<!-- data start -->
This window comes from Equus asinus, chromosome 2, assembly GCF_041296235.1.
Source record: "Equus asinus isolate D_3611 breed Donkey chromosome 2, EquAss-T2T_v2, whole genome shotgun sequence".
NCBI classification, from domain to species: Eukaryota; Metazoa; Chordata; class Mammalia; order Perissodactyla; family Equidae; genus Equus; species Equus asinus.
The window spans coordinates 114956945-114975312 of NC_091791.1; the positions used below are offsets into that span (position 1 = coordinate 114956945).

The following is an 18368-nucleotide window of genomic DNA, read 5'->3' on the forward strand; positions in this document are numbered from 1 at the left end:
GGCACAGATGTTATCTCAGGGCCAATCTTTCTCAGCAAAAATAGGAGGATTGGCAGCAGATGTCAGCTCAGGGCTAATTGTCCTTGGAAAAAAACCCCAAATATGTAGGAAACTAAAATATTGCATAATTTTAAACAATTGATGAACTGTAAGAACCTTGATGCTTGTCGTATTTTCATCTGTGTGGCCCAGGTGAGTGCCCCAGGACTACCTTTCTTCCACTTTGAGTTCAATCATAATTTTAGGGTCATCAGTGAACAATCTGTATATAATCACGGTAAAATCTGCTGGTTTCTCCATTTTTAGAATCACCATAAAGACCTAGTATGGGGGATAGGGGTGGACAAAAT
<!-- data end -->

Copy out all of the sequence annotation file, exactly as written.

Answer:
This window comes from Equus asinus, chromosome 2, assembly GCF_041296235.1.
Source record: "Equus asinus isolate D_3611 breed Donkey chromosome 2, EquAss-T2T_v2, whole genome shotgun sequence".
NCBI classification, from domain to species: Eukaryota; Metazoa; Chordata; class Mammalia; order Perissodactyla; family Equidae; genus Equus; species Equus asinus.
The window spans coordinates 114956945-114975312 of NC_091791.1; the positions used below are offsets into that span (position 1 = coordinate 114956945).

The following is an 18368-nucleotide window of genomic DNA, read 5'->3' on the forward strand; positions in this document are numbered from 1 at the left end:
GGCACAGATGTTATCTCAGGGCCAATCTTTCTCAGCAAAAATAGGAGGATTGGCAGCAGATGTCAGCTCAGGGCTAATTGTCCTTGGAAAAAAACCCCAAATATGTAGGAAACTAAAATATTGCATAATTTTAAACAATTGATGAACTGTAAGAACCTTGATGCTTGTCGTATTTTCATCTGTGTGGCCCAGGTGAGTGCCCCAGGACTACCTTTCTTCCACTTTGAGTTCAATCATAATTTTAGGGTCATCAGTGAACAATCTGTATATAATCACGGTAAAATCTGCTGGTTTCTCCATTTTTAGAATCACCATAAAGACCTAGTATGGGGGATAGGGGTGGACAAAAT